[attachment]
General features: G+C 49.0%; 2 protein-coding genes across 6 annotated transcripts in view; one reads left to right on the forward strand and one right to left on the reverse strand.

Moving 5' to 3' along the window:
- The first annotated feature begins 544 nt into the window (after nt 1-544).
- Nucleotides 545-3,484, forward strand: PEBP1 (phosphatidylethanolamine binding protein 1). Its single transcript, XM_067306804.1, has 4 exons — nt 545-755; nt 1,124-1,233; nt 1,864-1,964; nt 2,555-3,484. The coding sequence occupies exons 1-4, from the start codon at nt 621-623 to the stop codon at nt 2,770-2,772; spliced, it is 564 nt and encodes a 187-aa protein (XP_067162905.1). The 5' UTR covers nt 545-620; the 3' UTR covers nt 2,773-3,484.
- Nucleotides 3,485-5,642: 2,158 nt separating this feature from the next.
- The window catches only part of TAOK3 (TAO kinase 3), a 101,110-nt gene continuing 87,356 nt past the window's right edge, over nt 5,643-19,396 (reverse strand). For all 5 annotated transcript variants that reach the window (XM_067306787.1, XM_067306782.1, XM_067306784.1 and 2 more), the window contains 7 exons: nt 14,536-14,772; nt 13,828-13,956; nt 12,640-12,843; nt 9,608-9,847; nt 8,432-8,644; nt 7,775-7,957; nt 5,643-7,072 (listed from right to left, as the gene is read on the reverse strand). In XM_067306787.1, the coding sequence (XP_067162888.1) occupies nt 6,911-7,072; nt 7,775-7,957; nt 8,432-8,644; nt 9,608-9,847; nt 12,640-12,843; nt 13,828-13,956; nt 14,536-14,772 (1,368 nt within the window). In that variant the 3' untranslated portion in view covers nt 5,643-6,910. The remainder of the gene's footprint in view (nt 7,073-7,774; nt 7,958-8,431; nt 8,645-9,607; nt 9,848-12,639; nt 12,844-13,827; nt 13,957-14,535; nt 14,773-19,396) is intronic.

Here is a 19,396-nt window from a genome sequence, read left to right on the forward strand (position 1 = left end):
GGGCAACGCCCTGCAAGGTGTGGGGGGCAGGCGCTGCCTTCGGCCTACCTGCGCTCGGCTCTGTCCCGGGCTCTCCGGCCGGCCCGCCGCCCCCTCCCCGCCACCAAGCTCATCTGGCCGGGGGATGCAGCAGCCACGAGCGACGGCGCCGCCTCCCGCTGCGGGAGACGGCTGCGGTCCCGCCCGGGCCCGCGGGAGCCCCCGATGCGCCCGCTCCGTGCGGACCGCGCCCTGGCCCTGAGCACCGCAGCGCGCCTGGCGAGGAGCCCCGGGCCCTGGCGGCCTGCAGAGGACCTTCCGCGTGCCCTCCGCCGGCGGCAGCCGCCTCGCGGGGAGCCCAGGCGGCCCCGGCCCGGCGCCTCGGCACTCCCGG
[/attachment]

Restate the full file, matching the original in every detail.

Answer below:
General features: G+C 49.0%; 2 protein-coding genes across 6 annotated transcripts in view; one reads left to right on the forward strand and one right to left on the reverse strand.

Moving 5' to 3' along the window:
- The first annotated feature begins 544 nt into the window (after nt 1-544).
- Nucleotides 545-3,484, forward strand: PEBP1 (phosphatidylethanolamine binding protein 1). Its single transcript, XM_067306804.1, has 4 exons — nt 545-755; nt 1,124-1,233; nt 1,864-1,964; nt 2,555-3,484. The coding sequence occupies exons 1-4, from the start codon at nt 621-623 to the stop codon at nt 2,770-2,772; spliced, it is 564 nt and encodes a 187-aa protein (XP_067162905.1). The 5' UTR covers nt 545-620; the 3' UTR covers nt 2,773-3,484.
- Nucleotides 3,485-5,642: 2,158 nt separating this feature from the next.
- The window catches only part of TAOK3 (TAO kinase 3), a 101,110-nt gene continuing 87,356 nt past the window's right edge, over nt 5,643-19,396 (reverse strand). For all 5 annotated transcript variants that reach the window (XM_067306787.1, XM_067306782.1, XM_067306784.1 and 2 more), the window contains 7 exons: nt 14,536-14,772; nt 13,828-13,956; nt 12,640-12,843; nt 9,608-9,847; nt 8,432-8,644; nt 7,775-7,957; nt 5,643-7,072 (listed from right to left, as the gene is read on the reverse strand). In XM_067306787.1, the coding sequence (XP_067162888.1) occupies nt 6,911-7,072; nt 7,775-7,957; nt 8,432-8,644; nt 9,608-9,847; nt 12,640-12,843; nt 13,828-13,956; nt 14,536-14,772 (1,368 nt within the window). In that variant the 3' untranslated portion in view covers nt 5,643-6,910. The remainder of the gene's footprint in view (nt 7,073-7,774; nt 7,958-8,431; nt 8,645-9,607; nt 9,848-12,639; nt 12,844-13,827; nt 13,957-14,535; nt 14,773-19,396) is intronic.

Here is a 19,396-nt window from a genome sequence, read left to right on the forward strand (position 1 = left end):
GGGCAACGCCCTGCAAGGTGTGGGGGGCAGGCGCTGCCTTCGGCCTACCTGCGCTCGGCTCTGTCCCGGGCTCTCCGGCCGGCCCGCCGCCCCCTCCCCGCCACCAAGCTCATCTGGCCGGGGGATGCAGCAGCCACGAGCGACGGCGCCGCCTCCCGCTGCGGGAGACGGCTGCGGTCCCGCCCGGGCCCGCGGGAGCCCCCGATGCGCCCGCTCCGTGCGGACCGCGCCCTGGCCCTGAGCACCGCAGCGCGCCTGGCGAGGAGCCCCGGGCCCTGGCGGCCTGCAGAGGACCTTCCGCGTGCCCTCCGCCGGCGGCAGCCGCCTCGCGGGGAGCCCAGGCGGCCCCGGCCCGGCGCCTCGGCACTCCCGG